Michael Milken on Drexel’s Legacy and Negotiating With Carl Icahn
It’s been about three decades since the heyday of Michael Milken’s Drexel Burnham Lambert. It all came crashing down, but his legacy lives on in the high-yield market, in such firms as Moelis & Co. and at the Milken Institute, a think tank whose global conference starts Sunday in Los Angeles. A reunion dinner for Drexel alumni and clients is also planned.
Dozens of Milken’s former colleagues have risen to the top in finance and real estate, including Leon Black, co-founder of Apollo Global Management; Ares Management’s Tony Ressler; and David M. Solomon, who’s in line to be the next head of Goldman Sachs Group Inc.
Milken, 71, discussed Drexel’s continuing influence during a phone interview in March. The following comments have been condensed and edited.
Bloomberg: What are you most proud of?
Michael Milken: The diaspora of people that worked for me: Kenny Moelis; Rich Handler, who runs Jefferies; Jon Sokoloff over at Leonard Green. Leon Black, Tony, and Richard Ressler and so on. What I’m most proud of is that they are responsible members of the community and have used their wealth creation in the fields of philanthropy and obviously, building successful businesses. Today, there’s something like 72 people who used to work with me, or for me at Drexel, who are now in senior positions in other financial firms.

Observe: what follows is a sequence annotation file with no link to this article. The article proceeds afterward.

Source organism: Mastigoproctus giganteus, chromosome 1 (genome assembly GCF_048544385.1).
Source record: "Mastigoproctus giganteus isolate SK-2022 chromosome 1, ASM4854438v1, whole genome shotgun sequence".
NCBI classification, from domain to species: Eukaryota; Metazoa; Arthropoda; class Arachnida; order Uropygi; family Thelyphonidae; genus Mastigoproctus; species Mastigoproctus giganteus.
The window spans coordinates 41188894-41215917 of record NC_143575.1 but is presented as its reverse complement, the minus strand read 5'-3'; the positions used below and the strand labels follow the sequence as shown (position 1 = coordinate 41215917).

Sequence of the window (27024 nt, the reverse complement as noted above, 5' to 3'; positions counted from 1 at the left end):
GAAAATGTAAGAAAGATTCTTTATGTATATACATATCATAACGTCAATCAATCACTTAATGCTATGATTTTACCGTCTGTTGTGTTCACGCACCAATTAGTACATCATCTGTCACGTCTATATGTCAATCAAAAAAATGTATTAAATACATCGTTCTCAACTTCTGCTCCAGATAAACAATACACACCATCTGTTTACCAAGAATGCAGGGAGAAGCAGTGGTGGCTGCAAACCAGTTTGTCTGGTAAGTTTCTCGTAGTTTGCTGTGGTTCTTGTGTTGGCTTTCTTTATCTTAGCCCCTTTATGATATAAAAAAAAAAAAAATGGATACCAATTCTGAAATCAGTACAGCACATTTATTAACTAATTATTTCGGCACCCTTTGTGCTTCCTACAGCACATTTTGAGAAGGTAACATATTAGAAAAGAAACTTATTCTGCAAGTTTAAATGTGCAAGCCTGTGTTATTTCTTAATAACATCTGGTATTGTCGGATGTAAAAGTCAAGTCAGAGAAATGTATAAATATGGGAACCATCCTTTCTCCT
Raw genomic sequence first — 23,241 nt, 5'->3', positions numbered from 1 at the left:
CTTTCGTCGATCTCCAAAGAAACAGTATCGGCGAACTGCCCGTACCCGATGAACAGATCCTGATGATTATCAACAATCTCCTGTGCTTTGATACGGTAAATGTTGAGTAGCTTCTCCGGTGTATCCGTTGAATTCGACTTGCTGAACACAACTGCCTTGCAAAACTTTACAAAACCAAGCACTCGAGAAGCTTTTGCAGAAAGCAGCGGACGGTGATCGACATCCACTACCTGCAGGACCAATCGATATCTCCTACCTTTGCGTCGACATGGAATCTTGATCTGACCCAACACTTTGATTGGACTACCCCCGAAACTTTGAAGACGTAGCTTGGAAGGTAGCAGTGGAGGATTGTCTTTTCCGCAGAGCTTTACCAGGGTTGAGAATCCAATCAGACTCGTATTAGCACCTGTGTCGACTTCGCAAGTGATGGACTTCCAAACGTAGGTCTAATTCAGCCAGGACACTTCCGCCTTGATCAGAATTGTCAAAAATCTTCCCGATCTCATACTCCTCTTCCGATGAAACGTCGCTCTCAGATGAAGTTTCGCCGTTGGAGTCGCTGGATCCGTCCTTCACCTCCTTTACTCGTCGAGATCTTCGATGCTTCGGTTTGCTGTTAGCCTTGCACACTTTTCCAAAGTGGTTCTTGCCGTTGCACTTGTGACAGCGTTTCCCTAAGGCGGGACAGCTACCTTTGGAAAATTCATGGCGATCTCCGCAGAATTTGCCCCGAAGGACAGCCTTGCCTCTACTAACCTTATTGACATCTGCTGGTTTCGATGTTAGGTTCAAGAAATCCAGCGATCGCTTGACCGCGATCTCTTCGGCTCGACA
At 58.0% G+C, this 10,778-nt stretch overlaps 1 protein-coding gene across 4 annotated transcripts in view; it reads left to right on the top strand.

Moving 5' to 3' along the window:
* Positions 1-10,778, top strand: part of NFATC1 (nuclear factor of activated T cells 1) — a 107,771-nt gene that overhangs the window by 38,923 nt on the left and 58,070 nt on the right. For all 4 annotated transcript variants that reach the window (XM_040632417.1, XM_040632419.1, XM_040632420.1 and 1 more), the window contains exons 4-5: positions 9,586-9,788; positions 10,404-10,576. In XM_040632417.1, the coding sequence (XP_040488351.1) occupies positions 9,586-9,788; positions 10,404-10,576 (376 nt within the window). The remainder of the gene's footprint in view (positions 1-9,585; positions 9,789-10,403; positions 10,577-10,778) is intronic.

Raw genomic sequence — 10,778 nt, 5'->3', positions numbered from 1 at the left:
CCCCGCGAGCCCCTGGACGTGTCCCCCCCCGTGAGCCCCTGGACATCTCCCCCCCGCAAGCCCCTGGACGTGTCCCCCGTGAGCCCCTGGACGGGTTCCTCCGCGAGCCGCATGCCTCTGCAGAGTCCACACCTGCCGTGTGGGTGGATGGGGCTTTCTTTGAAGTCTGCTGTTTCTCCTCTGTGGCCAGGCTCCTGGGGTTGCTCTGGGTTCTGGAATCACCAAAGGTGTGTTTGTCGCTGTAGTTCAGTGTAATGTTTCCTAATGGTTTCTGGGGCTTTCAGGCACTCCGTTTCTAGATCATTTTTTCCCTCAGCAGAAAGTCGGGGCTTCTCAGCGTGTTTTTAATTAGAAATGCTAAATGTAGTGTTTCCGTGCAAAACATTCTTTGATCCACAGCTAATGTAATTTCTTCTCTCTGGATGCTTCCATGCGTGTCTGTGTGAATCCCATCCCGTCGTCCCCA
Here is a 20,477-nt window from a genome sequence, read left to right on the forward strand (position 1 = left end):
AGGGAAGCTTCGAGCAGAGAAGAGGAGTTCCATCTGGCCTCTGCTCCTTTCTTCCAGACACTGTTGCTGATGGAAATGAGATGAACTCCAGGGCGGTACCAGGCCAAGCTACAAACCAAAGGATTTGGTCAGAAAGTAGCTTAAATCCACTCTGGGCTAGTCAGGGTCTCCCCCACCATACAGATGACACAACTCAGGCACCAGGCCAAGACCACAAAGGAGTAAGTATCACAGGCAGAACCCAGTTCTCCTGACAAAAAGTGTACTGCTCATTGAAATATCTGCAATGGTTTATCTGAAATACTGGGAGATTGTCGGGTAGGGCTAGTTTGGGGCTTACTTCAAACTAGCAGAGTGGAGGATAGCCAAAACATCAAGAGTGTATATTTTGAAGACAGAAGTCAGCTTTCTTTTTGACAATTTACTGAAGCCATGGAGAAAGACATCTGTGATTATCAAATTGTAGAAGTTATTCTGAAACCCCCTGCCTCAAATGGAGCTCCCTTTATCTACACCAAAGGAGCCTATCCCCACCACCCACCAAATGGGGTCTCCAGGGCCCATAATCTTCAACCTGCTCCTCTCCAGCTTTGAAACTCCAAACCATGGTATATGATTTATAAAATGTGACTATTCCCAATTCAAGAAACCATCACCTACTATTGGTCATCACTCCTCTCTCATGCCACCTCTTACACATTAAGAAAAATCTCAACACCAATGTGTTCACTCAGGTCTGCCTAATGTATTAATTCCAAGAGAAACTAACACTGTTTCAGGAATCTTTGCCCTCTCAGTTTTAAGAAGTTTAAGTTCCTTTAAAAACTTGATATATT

How do you approach negotiations?
Even if you have a price that a person would want to do the transaction, sometimes you have to let a person feel like they can negotiate. A person like Carl Icahn, for example: It would take the thrill out of it if he couldn’t negotiate.
Anything in particular you look for when hiring?
When I interviewed people over the years, I wanted to meet their families. When you get a chance on a casual basis to meet their families, it’s a good demonstration of the ability of the person as partner and team player.
What is Drexel’s legacy?
We had a mission. A view of creating access to capital for small and medium businesses—to align management with owners—I think that’s been achieved. The idea of how do you finance a business has been passed on.